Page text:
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When I first started looking at Twitter, I followed people like Steve Martin, who will just write the funniest non sequiturs now and then, which I thought was really fun. That's kind of the road I've taken. Every now and then, something comes into your mind and you put it out there. It's very innocuous. I think it's kind of fun.
I started reading about people of great accomplishment... and it dawned on me suddenly that the person who has the most to do with what happens in your life is you.
I felt like hip-hop was my music, it was like my outsider music... but then my mom started answering our phone, 'Yo, what's up.' She was hearing me talk to my friends. I was like, 'No, mom, don't cop the hip-hop talk.'
People started saying I was ignoring my country, making up stories about me. Ludicrous things, like that I throw tea on my assistants.
It was very early, and we were still like beta or alpha stage, and so we started receiving a ton of download. The server became overloaded, and that's when I realized that this had a huge market.
He's a novice, but he's had these - he's experienced in leadership in tight circumstances. He started - he dropped the first bomb, led the first air strike into North Vietnam.
We started at once to dig our trenches, half of my platoon stepping forward abreast, the men being placed an arm's length apart. After laying their rifles down, barrels pointing to the enemy, a line was drawn behind the row of rifles and parallel to it.
I discovered that it was a lonely world being a solo artist. Then I started working with another solo artist, Rod Stewart, and he used to tell me how lonely he was!
Any kind of blockage is heart disease; when you have a blood clot anywhere, that's heart disease. When Wilt Chamberlain died, strongest man I ever met in my life, I started paying attention.
'Damages' was cool. It brought me back to New York for a little while, so that was a lot of fun, and I was obviously very excited about the opportunity to work with Rose Byrne and Glenn Close. I'd been a fan of that show before I started working on it.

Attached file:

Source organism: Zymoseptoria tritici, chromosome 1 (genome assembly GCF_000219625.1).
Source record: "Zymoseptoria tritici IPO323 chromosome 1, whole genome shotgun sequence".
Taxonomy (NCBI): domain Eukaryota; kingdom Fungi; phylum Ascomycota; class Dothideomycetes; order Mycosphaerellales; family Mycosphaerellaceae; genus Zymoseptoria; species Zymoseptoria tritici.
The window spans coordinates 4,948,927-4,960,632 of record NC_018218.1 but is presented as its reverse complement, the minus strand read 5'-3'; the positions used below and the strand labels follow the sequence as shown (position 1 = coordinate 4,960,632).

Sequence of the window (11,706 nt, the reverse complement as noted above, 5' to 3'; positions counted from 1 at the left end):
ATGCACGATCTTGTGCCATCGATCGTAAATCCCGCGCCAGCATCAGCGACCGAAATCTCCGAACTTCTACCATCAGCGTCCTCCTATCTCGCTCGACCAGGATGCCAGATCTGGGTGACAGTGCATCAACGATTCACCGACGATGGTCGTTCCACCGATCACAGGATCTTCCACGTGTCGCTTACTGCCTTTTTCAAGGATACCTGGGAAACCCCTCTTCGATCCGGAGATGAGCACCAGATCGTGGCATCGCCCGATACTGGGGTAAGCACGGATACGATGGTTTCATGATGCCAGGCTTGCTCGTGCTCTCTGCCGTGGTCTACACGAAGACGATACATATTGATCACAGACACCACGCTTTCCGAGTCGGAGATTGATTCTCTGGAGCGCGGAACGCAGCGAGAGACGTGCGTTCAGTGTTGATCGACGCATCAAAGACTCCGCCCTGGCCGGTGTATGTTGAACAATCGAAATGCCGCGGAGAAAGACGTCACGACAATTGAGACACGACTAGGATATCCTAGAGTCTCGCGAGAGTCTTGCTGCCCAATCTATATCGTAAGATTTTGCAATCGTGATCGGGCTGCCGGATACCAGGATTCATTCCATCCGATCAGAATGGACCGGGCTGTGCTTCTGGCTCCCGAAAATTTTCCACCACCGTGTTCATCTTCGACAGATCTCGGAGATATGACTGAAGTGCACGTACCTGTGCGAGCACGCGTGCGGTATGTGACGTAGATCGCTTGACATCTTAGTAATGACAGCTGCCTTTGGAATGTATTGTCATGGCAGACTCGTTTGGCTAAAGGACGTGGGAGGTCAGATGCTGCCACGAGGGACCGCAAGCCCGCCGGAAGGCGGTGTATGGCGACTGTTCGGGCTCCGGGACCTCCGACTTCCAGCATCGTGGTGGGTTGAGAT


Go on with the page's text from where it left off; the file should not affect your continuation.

I went to church as a kid, but it was as much a social thing as anything going to the youth group with the other kids and whatnot. It wasn't until I got out of college that I got on my own religious trip and started finding other things out there as well as philosophies. I've kinda been on my own spiritual path since then.
There was never any career plan. When 'Red Dwarf' started I thought we were doing a curious little sitcom on BBC2, I didn't think I was becoming an actor. I didn't see that 21 years later I'd still be talking about it, let alone filming a new one. For me everything's always been an accident.
I have a sweet tooth problem. On tour, in catering, the dessert was always so good. When we started the tour I was in the best shape of my life, but by the end of it I was horrible.
First I went to the Sorbonne to do my licence en lettres, but I also started to study law.
When I first started to cook, I would cook these elaborate meals, but I rarely cook at home now.
My grandfather built my first hoop. It was a peach basket up against a tree, and we played in the dirt. I couldn't have been more than 6 when he put it up, and I just started playing.
At first it was a bit daunting, but once I started to do it, the more I got into it, the more I started enjoying it and being able to say things lyrically that I would normally have to say musically.
The lyrics came out of necessity. When we started writing the record, we started in a more fusion environment and that got boring really quick and that wasn't what we were about on an organic level.
I loved school. But when I started 'Party of Five' in the fifth grade, I was taken out of school and tutored on the set.
I left the Pumpkins in 2010, and I just took a year off to hang with my family and be with my daughter and my son and my wife, and just get acclimatised to being off the road. Then I started looking at what was going to be the next part of my career/legacy, whatever you want to call it.
I have to admit that 'Psychology Today' was one of the first magazines I started reading, back when I was 13 or 14, because I was the kind of kid that was curious about the mysterious human mind - I hoped to learn about telekenisis, multiple personalities, psychosis, and various other cool and terrible things that happened inside people's heads.
That is a reward that humbles me: the fact that immigrants coming to America, much like I did, can come into a Forever 21 and know that all of this was started by a simple Korean immigrant with a dream.
Do Won Chang
I really wanted to speak English because I started touring the world, and I wanted to communicate with people directly.
As a kid, I didn't need to be convinced the future promised peril and oppression, so when I started thinking up the middle-grade science fiction novel that became 'The Boy at the End of the World,' it seemed only natural to build the story around a dark vision of the future. In my book, civilization has nearly destroyed itself.
Greg van Eekhout
When we started, the business name was 'Fashion 21.' And change it to 'Forever 21' later.
Do Won Chang
A. P. J. Abdul Kalam
Martin Luther King, Jr.
Leonardo da Vinci
Alexander the Great
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